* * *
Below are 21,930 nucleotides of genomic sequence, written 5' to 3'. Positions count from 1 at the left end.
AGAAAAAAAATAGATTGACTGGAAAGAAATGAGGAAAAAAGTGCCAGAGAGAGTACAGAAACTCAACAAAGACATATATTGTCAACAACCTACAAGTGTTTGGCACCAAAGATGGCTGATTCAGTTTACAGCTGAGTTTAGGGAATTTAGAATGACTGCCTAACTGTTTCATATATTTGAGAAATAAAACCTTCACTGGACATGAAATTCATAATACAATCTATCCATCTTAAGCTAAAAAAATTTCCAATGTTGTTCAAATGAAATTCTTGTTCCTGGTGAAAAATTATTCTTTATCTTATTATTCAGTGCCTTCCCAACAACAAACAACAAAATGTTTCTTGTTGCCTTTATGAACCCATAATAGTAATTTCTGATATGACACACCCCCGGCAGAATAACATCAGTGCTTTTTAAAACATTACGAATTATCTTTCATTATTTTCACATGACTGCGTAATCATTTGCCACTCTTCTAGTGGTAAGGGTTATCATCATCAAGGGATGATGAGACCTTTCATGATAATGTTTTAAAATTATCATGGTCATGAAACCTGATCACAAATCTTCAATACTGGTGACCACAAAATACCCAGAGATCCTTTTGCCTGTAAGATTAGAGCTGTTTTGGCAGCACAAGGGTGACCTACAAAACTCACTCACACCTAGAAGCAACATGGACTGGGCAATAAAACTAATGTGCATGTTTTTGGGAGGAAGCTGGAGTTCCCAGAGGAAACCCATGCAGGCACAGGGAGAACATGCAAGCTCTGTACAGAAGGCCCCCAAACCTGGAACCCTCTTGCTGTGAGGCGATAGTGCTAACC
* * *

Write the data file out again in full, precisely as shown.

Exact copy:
Below are 21,930 nucleotides of genomic sequence, written 5' to 3'. Positions count from 1 at the left end.
AGAAAAAAAATAGATTGACTGGAAAGAAATGAGGAAAAAAGTGCCAGAGAGAGTACAGAAACTCAACAAAGACATATATTGTCAACAACCTACAAGTGTTTGGCACCAAAGATGGCTGATTCAGTTTACAGCTGAGTTTAGGGAATTTAGAATGACTGCCTAACTGTTTCATATATTTGAGAAATAAAACCTTCACTGGACATGAAATTCATAATACAATCTATCCATCTTAAGCTAAAAAAATTTCCAATGTTGTTCAAATGAAATTCTTGTTCCTGGTGAAAAATTATTCTTTATCTTATTATTCAGTGCCTTCCCAACAACAAACAACAAAATGTTTCTTGTTGCCTTTATGAACCCATAATAGTAATTTCTGATATGACACACCCCCGGCAGAATAACATCAGTGCTTTTTAAAACATTACGAATTATCTTTCATTATTTTCACATGACTGCGTAATCATTTGCCACTCTTCTAGTGGTAAGGGTTATCATCATCAAGGGATGATGAGACCTTTCATGATAATGTTTTAAAATTATCATGGTCATGAAACCTGATCACAAATCTTCAATACTGGTGACCACAAAATACCCAGAGATCCTTTTGCCTGTAAGATTAGAGCTGTTTTGGCAGCACAAGGGTGACCTACAAAACTCACTCACACCTAGAAGCAACATGGACTGGGCAATAAAACTAATGTGCATGTTTTTGGGAGGAAGCTGGAGTTCCCAGAGGAAACCCATGCAGGCACAGGGAGAACATGCAAGCTCTGTACAGAAGGCCCCCAAACCTGGAACCCTCTTGCTGTGAGGCGATAGTGCTAACC